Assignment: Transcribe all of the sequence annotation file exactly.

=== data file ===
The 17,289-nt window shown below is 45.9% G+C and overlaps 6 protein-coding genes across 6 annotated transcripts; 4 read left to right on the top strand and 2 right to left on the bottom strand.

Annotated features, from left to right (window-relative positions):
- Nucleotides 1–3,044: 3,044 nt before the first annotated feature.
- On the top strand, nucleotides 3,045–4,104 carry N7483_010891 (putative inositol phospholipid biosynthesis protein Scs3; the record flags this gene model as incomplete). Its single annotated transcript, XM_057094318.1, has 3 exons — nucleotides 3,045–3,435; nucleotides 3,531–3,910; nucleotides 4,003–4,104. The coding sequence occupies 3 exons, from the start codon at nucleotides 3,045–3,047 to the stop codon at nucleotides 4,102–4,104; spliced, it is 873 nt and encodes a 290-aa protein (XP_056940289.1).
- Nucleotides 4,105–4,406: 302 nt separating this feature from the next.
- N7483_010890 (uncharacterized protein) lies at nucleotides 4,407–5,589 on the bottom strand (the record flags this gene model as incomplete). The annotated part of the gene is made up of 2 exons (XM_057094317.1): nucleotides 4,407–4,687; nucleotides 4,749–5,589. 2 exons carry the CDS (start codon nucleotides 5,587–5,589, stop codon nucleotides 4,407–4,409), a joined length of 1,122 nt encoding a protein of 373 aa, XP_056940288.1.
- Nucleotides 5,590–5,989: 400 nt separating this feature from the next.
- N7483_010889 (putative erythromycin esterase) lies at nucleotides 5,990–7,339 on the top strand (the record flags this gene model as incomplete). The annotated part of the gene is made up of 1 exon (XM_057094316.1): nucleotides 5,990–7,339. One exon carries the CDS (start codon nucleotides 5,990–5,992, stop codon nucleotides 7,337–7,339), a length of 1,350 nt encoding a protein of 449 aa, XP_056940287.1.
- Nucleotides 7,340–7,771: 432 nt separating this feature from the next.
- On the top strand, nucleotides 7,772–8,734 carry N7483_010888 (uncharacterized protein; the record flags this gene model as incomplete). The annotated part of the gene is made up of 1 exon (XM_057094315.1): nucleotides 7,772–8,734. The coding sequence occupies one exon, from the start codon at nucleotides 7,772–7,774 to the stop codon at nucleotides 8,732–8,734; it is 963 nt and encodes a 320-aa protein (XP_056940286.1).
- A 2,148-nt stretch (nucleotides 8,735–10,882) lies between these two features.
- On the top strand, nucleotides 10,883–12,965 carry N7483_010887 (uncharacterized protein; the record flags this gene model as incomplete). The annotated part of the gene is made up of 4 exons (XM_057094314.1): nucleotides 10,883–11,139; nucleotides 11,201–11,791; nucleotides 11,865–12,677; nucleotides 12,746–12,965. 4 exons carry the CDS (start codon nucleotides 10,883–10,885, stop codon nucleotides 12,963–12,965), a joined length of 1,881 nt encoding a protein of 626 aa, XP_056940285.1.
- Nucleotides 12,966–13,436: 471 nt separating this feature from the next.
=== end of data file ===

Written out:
The 17,289-nt window shown below is 45.9% G+C and overlaps 6 protein-coding genes across 6 annotated transcripts; 4 read left to right on the top strand and 2 right to left on the bottom strand.

Annotated features, from left to right (window-relative positions):
- Nucleotides 1–3,044: 3,044 nt before the first annotated feature.
- On the top strand, nucleotides 3,045–4,104 carry N7483_010891 (putative inositol phospholipid biosynthesis protein Scs3; the record flags this gene model as incomplete). Its single annotated transcript, XM_057094318.1, has 3 exons — nucleotides 3,045–3,435; nucleotides 3,531–3,910; nucleotides 4,003–4,104. The coding sequence occupies 3 exons, from the start codon at nucleotides 3,045–3,047 to the stop codon at nucleotides 4,102–4,104; spliced, it is 873 nt and encodes a 290-aa protein (XP_056940289.1).
- Nucleotides 4,105–4,406: 302 nt separating this feature from the next.
- N7483_010890 (uncharacterized protein) lies at nucleotides 4,407–5,589 on the bottom strand (the record flags this gene model as incomplete). The annotated part of the gene is made up of 2 exons (XM_057094317.1): nucleotides 4,407–4,687; nucleotides 4,749–5,589. 2 exons carry the CDS (start codon nucleotides 5,587–5,589, stop codon nucleotides 4,407–4,409), a joined length of 1,122 nt encoding a protein of 373 aa, XP_056940288.1.
- Nucleotides 5,590–5,989: 400 nt separating this feature from the next.
- N7483_010889 (putative erythromycin esterase) lies at nucleotides 5,990–7,339 on the top strand (the record flags this gene model as incomplete). The annotated part of the gene is made up of 1 exon (XM_057094316.1): nucleotides 5,990–7,339. One exon carries the CDS (start codon nucleotides 5,990–5,992, stop codon nucleotides 7,337–7,339), a length of 1,350 nt encoding a protein of 449 aa, XP_056940287.1.
- Nucleotides 7,340–7,771: 432 nt separating this feature from the next.
- On the top strand, nucleotides 7,772–8,734 carry N7483_010888 (uncharacterized protein; the record flags this gene model as incomplete). The annotated part of the gene is made up of 1 exon (XM_057094315.1): nucleotides 7,772–8,734. The coding sequence occupies one exon, from the start codon at nucleotides 7,772–7,774 to the stop codon at nucleotides 8,732–8,734; it is 963 nt and encodes a 320-aa protein (XP_056940286.1).
- A 2,148-nt stretch (nucleotides 8,735–10,882) lies between these two features.
- On the top strand, nucleotides 10,883–12,965 carry N7483_010887 (uncharacterized protein; the record flags this gene model as incomplete). The annotated part of the gene is made up of 4 exons (XM_057094314.1): nucleotides 10,883–11,139; nucleotides 11,201–11,791; nucleotides 11,865–12,677; nucleotides 12,746–12,965. 4 exons carry the CDS (start codon nucleotides 10,883–10,885, stop codon nucleotides 12,963–12,965), a joined length of 1,881 nt encoding a protein of 626 aa, XP_056940285.1.
- Nucleotides 12,966–13,436: 471 nt separating this feature from the next.